Eastern spirituality places an emphasis on the concept that “we are not these physical bodies,” or in the words of the famous musician Sting, “We are spirits, in the material world.” Many forms of eastern spirituality share this common teaching that our true identity is spiritual. We are currently having a bodily existence, but the body is not our true identity; therefore, identification with the body is to be renounced. For a new spiritual practitioner, this concept of renouncing the body, if not guided properly with wisdom, can take one on a passionate ride of neglecting to care for one’s body, and therefore putting one’s health at unnecessary risk. We may think, “Well if I am not the body, I don’t need the body. I am going to prove to myself and/or to others that I am spiritually advanced – that I don’t identify with my body – so I am going to neglect its needs and focus only on the soul.” While this may sound like a welcome challenge to the enthusiastic new spiritual practitioner, let us examine this situation with an analogy.
We all know that we are not our cars. We may own or lease cars, and use them to get from place to place, but the car is not who we are – we are people. Nevertheless, the car serves a valuable purpose – it takes us to places we need to go, and people we need to see. We can use the car to be of service to others, or to go to places of worship, and in such cases the car becomes a vehicle to assist us on our spiritual journeys. Although we know that we are not our cars, we don’t neglect to care for them, thinking, “I am not my car, so I will not fill up the gas tank, rotate the tires, or change the oil. I will just focus on my true identity of being a person.” If you think in that way, within no time, your car won’t be taking you anywhere, and you may not be able to as swiftly or conveniently accomplish your goals or mission (whether it be going to work, driving to care for others, taking a road trip, etc.).
Similarly, if we neglect to care for the health of our bodies in the name of spirituality, we may inadvertently be placing unnecessary impediments on our spiritual paths. While it is true that ill health need not be an obstacle to spiritual practice (one can always internally meditate, pray, or worship, no matter the physical condition), to put ourselves into a state of ill health due to unnecessary neglect in the name of renouncing the body, would not be a wise choice. If being of service to others is a part of your spiritual practice, think how much more service you can do for others with a strong and healthy body.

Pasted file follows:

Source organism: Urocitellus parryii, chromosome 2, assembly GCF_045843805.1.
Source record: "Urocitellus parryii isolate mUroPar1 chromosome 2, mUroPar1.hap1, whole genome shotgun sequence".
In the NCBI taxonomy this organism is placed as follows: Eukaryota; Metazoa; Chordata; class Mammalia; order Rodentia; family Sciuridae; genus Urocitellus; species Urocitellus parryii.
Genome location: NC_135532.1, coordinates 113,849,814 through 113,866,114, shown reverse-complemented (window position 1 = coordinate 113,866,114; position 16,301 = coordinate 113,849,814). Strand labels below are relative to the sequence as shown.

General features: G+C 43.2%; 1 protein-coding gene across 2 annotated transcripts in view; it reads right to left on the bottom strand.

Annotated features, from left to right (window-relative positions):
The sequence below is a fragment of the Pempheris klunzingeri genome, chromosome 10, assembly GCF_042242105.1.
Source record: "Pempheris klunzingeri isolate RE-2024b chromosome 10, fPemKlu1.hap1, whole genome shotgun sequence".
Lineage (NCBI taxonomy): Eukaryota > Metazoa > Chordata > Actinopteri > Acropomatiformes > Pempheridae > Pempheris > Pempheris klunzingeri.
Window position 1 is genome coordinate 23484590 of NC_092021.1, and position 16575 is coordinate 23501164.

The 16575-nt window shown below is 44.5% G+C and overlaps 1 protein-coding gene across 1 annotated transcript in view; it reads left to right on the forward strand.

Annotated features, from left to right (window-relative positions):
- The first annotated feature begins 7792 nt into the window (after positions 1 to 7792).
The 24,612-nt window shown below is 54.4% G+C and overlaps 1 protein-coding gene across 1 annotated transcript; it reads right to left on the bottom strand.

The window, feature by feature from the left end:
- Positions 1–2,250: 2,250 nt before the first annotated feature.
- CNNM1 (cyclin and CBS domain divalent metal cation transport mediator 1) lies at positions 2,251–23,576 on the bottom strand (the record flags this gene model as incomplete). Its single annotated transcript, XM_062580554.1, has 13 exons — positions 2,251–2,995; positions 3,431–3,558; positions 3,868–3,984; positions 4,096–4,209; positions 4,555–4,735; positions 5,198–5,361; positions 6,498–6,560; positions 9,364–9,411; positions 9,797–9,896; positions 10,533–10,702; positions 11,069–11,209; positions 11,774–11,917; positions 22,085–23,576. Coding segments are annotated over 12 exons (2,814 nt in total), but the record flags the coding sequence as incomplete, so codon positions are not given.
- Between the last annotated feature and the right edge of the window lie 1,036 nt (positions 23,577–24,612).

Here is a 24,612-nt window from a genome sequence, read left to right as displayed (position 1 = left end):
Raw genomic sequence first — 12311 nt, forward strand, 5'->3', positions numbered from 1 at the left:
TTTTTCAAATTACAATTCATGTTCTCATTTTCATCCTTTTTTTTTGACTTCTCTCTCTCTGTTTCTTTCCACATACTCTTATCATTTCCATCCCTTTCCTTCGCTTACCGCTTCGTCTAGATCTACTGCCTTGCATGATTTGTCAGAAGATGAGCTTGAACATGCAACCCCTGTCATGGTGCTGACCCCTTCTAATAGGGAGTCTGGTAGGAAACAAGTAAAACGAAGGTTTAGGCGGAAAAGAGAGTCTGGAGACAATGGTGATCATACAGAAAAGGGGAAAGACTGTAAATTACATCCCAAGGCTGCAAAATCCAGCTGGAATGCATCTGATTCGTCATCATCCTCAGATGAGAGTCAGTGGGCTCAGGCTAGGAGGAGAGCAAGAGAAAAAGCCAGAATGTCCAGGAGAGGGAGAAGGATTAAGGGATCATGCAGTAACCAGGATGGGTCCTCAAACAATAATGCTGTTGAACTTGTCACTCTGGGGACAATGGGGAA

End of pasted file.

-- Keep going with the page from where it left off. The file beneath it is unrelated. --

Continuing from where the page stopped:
The human body is actually a precious gift. If you look around and observe animals, you will see that they can nicely eat, sleep, play, mate, and defend themselves, but they do not gather and discuss higher subject matters and question: who are we, why are we here, why do we suffer, why do we have to die, and where did we come from? They are focused on finding food, shelter, and during mating season, a mate. They also don’t create elaborate communities for worship of a higher being. The human body is unique in that it offers us a brain, mind, and communication system suited for inquiry into the purpose of life. Since we are not yet at the purely liberated stage of life (if we were, we likely would not be here having this earthly experience), we actually do require a physical body to move around in this world. If we have been so fortunate to have been given a human body, rather than an animal one (no offense intended against the animals), we should value the human body to the extent that it can help us (the soul) take a journey towards enlightenment. One way to value the body is to care for our health, not for the purpose of self indulgence, but with the intention of being of service to others, and using our bodies to inquire into the truth.
How can we best care for our physical bodily vehicles? According to Ayurveda, our daily habits such as eating, sleeping, and working, greatly affect our state of health. Long term effects of repeated bad health habits (daily versus occasional skipping of meals, indulgence in sweets, overeating, sleep deprivation, etc.) can cause future health problems. To continue on a spiritual path for many years to come, rather than as a phase or short term engagement, it is important to practice daily habits that can maintain the body in a healthy and strong state for the long run. Although a goal of spiritual practice is to eventually become transcendental to our physical and mental needs and act as a pure soul, it is more conducive to rise to a transcendental stage from the mode of goodness rather than from passion or ignorance. The mode of goodness implies living a regulated life (regular sleeping, eating, and work habits), eating simple and healthy foods, and being honest and clean (see Bhagavad-gita, chapters 14 and 17, for details on the modes of nature). By living in goodness, we will gradually develop a clearer mind and healthier body with which to peacefully execute our spiritual practices.
Think long term – be wise and develop habits now that can last a lifetime, and live a balanced and healthy life with the ultimate goal of self realization. Real renunciation means to renounce attachment to and identifying the self as the body, not to artificially renounce the body. Although we are not these bodies, our health is still our wealth, for a healthy body and mind are the vehicles that can take us on our journey towards enlightenment.